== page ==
Rescue plans

The following Rescue Committee Policy additions were approved by the CCC board 5/19/04

  1. For any injury or problem that cannot be readily handled by the trip participants as a self-rescue, trip leaders must send someone to a telephone and call 911 and be sure to be connected to Mid-County Fire Department in Camdenton.  (Some cell phone calls from the site will automatically route elsewhere but can be transferred to Camdenton by the 911 operator.)
  2. Trip leaders must attend a formal training session on proper response to cave emergencies including use of the rescue haul system (use of which will positively exclude any gear hauling) before leading any trips which begin 60 days after adoption of this policy.
  3. The rescue committee will conduct or designate someone to conduct emergency response procedures and haul system training (and do system inspection/maintenance) twice a year starting in 2005 and three times in the last half of 2004 to train existing and prospective trip leaders.  Any CCC member can attend.  Attendance is encouraged for those making several trips per year.
  4. If or when the haul system changes in a significant way, e.g. to a winch system, then re-qualification will be required.
  5. All trip leaders will be qualified for the balance of the calendar year in which they are trained and for the next two calendar years.  If a trip leader ceases to be a trip leader due to not making one trip per year or for any other reason, then re-qualification will be required.

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Carroll Cave Rescue Preplan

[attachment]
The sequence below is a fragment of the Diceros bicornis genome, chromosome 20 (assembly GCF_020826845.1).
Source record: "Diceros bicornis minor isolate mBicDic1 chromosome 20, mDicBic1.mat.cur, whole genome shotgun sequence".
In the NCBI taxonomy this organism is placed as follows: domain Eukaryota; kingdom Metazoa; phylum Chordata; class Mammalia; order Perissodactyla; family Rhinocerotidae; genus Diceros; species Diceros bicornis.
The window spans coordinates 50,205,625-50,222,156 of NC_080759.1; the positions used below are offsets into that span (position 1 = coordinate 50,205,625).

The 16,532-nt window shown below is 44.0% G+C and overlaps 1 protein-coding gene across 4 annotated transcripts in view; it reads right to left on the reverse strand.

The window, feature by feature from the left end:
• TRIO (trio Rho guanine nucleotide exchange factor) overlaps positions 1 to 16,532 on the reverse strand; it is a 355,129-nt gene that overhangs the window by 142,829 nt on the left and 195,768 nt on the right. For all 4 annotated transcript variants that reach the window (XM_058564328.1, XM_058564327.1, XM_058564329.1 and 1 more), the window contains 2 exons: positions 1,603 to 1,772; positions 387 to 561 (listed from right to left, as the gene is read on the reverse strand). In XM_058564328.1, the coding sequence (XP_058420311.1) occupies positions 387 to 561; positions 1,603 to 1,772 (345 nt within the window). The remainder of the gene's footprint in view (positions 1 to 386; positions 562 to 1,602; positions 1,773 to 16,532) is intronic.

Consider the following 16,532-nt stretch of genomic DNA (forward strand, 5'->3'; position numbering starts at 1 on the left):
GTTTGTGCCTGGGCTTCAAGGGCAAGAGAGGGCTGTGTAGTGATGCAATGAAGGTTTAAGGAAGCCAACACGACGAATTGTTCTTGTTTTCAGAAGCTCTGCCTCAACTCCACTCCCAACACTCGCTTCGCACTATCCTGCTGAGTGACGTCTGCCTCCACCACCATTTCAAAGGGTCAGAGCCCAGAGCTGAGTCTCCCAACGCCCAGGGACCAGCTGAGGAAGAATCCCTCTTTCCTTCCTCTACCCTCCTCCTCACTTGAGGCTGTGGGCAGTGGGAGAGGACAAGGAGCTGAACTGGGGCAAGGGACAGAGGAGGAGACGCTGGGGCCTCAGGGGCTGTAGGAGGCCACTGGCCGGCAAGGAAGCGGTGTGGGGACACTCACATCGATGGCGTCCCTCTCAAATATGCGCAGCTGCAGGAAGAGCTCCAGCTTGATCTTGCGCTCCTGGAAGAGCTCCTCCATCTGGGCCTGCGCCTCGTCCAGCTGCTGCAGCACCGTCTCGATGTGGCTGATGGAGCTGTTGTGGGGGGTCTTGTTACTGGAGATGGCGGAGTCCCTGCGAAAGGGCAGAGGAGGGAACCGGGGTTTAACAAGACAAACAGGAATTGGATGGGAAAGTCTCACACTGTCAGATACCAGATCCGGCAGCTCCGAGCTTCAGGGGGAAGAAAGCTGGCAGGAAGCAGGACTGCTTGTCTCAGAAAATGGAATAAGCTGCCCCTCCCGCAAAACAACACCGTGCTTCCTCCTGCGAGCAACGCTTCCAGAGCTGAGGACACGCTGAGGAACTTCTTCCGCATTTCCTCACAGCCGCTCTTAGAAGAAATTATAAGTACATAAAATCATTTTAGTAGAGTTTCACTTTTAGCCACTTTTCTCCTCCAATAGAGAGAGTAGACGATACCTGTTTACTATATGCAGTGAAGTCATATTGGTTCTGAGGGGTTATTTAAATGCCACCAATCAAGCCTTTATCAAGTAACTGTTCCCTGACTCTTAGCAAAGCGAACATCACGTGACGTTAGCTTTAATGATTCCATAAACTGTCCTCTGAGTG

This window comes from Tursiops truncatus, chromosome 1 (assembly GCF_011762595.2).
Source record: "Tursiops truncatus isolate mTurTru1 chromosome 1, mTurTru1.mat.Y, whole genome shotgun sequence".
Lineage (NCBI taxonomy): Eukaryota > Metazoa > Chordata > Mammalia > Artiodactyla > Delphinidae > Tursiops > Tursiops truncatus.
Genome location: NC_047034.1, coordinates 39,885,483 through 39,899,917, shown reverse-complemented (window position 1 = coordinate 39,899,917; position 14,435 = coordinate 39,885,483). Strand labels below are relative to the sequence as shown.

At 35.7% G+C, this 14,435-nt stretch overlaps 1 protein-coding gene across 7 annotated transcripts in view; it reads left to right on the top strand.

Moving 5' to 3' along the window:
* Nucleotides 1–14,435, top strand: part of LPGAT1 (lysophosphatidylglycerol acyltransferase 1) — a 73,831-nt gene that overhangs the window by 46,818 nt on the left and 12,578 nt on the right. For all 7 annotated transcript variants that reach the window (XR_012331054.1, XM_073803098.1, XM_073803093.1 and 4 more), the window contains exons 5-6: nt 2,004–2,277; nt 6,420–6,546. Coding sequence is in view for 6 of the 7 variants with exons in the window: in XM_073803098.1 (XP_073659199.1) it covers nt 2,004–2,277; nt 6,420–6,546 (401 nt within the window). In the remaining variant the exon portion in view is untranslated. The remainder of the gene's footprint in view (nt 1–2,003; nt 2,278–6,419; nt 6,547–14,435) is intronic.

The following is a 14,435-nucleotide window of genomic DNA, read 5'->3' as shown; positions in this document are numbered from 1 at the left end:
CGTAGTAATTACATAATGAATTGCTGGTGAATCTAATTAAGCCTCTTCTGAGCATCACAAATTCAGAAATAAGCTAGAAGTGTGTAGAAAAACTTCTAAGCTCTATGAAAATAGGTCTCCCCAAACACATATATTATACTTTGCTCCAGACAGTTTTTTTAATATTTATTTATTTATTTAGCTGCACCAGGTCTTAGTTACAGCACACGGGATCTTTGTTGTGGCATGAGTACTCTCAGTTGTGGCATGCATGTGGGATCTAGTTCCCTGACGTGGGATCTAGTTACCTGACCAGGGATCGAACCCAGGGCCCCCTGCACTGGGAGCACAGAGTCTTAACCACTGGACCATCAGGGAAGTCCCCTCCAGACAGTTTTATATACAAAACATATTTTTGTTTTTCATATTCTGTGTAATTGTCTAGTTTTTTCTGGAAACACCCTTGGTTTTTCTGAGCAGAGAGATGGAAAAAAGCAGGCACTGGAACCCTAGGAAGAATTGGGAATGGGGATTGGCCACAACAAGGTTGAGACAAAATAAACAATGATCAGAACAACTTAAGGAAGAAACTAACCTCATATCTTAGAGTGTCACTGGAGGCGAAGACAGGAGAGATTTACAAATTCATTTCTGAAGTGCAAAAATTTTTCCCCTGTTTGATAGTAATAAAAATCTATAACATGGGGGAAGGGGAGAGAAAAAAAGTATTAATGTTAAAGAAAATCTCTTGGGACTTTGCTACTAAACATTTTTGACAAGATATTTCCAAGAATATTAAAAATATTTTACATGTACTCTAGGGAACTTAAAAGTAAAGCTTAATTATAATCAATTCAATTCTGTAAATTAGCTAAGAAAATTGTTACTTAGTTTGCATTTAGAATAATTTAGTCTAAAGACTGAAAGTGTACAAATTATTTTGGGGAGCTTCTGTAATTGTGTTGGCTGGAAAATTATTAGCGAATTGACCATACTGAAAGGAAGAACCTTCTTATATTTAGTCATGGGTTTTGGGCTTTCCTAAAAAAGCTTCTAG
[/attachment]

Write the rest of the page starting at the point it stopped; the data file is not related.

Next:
DRAFT

7/26/03

 

Background

In Camden County, Missouri the county sheriff’s office has legal responsibility for all rescue operations.  The sheriff’s office has delegated this responsibility to the various fire departments throughout the county. Carroll Cave is located in the jurisdiction of the Mid-County Fire Protection District with headquarters in Camdenton.  An Orientation to Cave Rescue course was held at the Mid County Fire Dept. in September of 2002.  We now have a good working relationship with the fire dept. and they appreciate that underground rescue operations will be conducted primarily by experienced cavers with some assistance from their members who are comfortable going underground. The fire dept. will be in charge and will provide invaluable Incident Command function, communications, and logistics support as well as personnel.

Basic Cave Rescue Operations

1. Overdue Team

If the situation is an overdue in-cave team; then a call out of caver resources is necessary to determine the nature of the problem causing the overdue situation. A list of names and phone numbers of CCC members and others is available on-site at the back door entrance to assist in getting this callout process started.

It takes a CCC caver to find a CCC caver. This phase of an operation can be done without notifying the legally responsible agency since it is unknown if a rescue situation exists. Further information is required in order to determine the current situation status, and only competent CCC cavers can provide that information.